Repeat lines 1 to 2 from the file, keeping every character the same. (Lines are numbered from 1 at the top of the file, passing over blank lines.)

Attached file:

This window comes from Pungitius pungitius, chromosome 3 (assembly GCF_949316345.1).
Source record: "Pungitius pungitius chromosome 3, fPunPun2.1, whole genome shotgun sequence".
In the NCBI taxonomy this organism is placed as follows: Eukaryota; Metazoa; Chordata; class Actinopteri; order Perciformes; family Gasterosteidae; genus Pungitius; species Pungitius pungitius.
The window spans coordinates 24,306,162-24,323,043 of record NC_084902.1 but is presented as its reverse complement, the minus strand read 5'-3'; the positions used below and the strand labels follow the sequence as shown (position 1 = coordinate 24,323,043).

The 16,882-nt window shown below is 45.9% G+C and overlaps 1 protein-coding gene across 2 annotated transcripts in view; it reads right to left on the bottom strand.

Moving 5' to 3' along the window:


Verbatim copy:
This window comes from Pungitius pungitius, chromosome 3 (assembly GCF_949316345.1).
Source record: "Pungitius pungitius chromosome 3, fPunPun2.1, whole genome shotgun sequence".